As a result, the higher cost vehicles were logically produced in lesser numbers. Inwhen Plymouth introduced the redesigned Barracuda built on the new E-Body platform, it lost its compact performance A-Body based model. In response to that loss, designers were tasked with the creation of a two-door compact-sized Valiant with a sport roof on the existing A-Body platform to fill that void. This new offering was destined to go head-to-head in sales with the Nova and Maverick. Part of that strategy was to offer a performance variant using the small-block called the Plymouth Valiant Duster The sales figures were so encouraging, with 24, of those being the powered cars, that in The Valiant badge was dropped and it was simply called a Plymouth Duster Unfortunately, the tide was turning on anything that even hinted at performance, and as a result of higher insurance premiums and increasing fuel costs, only 12, Duster s were produced in It was with that knowledge that Steve Cabral went looking for an A-Body back in I really wanted a finished car, and I was open to all colors and a bench or bucket seat car — I was open to any of that.

There was only one empty space left open in his garage, and that was going to be filled with an A-Body. His quest began in with some fairly exhaustive online searches that included eBay.

He claims that, "I was looking pretty much daily online.

Steve Cabral’s 1971 Plymouth Duster 340 has been restored to be the finest example of an A-Body

I found a few decently restored ones, but they were either automatics or not numbers matching. He eventually found one that caught his eye and checked all the right boxes in It was first spotted for sale on a website and then on eBay.

He placed numerous bids on the auction but the reserve was never met. That led him to contact the seller to inquire what the reserve was, and what he would be willing to take to cut it loose. The seller was Scott Smith, who is well known in the Mopar world for his carburetor restorations, and is, by all accounts, also a huge A-Body fan. What Steve ended up buying was, in fact, a very original numbers-matching Curious Yellow Plymouth Duster with a four-speed, and a 3.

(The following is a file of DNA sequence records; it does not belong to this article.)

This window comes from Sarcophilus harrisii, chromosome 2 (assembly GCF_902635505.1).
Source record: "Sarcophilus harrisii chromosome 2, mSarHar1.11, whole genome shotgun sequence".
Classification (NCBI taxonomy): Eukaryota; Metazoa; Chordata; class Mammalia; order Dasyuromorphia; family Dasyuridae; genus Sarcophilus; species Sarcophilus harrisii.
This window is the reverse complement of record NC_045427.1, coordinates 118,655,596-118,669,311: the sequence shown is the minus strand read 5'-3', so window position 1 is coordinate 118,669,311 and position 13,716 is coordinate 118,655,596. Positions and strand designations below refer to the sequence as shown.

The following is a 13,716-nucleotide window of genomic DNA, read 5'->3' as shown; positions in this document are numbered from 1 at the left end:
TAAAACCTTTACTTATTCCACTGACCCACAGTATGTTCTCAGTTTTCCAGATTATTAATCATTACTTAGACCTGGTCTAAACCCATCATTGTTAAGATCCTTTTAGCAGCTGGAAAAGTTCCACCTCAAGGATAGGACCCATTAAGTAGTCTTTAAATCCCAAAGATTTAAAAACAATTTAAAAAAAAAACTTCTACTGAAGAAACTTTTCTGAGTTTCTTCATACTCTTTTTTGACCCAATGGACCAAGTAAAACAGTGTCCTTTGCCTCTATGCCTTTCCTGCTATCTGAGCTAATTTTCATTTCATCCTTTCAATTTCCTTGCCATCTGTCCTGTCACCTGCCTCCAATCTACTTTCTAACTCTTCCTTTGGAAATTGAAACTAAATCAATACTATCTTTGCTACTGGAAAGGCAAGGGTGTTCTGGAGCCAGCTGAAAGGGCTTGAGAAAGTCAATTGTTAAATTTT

It was a California-built car that had apparently spent all its life on the West Coast and was residing in Washington State when it was put up for sale. When the car headed east and was eventually parked in Steve's driveway, all he managed to do was log about five miles on it until it was put away in the last available space in the garage for the winter.

During that winter, he tore some of the car apart in preparation for its next journey. It was one that he initially didn't want to take.

He explains, "I really didn't want to get into a restoration, but this was a numbers-matching car, and it happened to be painted in an original high-impact color. I knew I wasn't going to be happy with just a driver. I wanted it to be the best that it could be. For those of you who follow the Discovery Networks show Graveyard Carzyou'll be familiar with Mike's work, as his other company, Instrument Specialties is responsible for all restorations on the dash assemblies used on the TV show.

On display at this all Mopar gathering was a recently completed Duster that Mike and his crew had restored to an O. Gold level.